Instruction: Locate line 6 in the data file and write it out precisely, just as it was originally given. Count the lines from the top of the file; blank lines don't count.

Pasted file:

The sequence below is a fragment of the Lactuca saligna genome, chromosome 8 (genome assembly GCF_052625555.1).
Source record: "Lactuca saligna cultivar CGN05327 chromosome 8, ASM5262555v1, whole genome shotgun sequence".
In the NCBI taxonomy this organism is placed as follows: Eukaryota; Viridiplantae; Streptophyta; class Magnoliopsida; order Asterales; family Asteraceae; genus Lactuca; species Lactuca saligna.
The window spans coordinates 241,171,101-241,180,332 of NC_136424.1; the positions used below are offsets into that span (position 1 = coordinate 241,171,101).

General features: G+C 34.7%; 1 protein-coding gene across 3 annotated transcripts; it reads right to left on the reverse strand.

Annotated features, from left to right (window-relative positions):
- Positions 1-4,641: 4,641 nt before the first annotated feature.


Annotated features, from left to right (window-relative positions):